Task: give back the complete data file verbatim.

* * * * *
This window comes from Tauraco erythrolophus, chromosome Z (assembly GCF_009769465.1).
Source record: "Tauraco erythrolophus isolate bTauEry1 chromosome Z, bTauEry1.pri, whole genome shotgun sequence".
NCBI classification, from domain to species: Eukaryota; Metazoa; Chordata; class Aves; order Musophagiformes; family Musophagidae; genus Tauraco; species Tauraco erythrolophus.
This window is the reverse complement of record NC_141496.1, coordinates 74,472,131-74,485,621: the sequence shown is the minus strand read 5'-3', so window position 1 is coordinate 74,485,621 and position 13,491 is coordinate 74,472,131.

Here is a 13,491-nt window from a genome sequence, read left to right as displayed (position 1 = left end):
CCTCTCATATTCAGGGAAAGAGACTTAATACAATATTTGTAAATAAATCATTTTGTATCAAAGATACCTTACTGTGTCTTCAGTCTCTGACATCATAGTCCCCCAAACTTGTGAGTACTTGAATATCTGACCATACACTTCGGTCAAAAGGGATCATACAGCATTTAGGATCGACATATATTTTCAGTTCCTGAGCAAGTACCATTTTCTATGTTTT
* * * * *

This window comes from Tauraco erythrolophus, chromosome Z (assembly GCF_009769465.1).
Source record: "Tauraco erythrolophus isolate bTauEry1 chromosome Z, bTauEry1.pri, whole genome shotgun sequence".
NCBI classification, from domain to species: Eukaryota; Metazoa; Chordata; class Aves; order Musophagiformes; family Musophagidae; genus Tauraco; species Tauraco erythrolophus.
This window is the reverse complement of record NC_141496.1, coordinates 74,472,131-74,485,621: the sequence shown is the minus strand read 5'-3', so window position 1 is coordinate 74,485,621 and position 13,491 is coordinate 74,472,131.

Here is a 13,491-nt window from a genome sequence, read left to right as displayed (position 1 = left end):
CCTCTCATATTCAGGGAAAGAGACTTAATACAATATTTGTAAATAAATCATTTTGTATCAAAGATACCTTACTGTGTCTTCAGTCTCTGACATCATAGTCCCCCAAACTTGTGAGTACTTGAATATCTGACCATACACTTCGGTCAAAAGGGATCATACAGCATTTAGGATCGACATATATTTTCAGTTCCTGAGCAAGTACCATTTTCTATGTTTT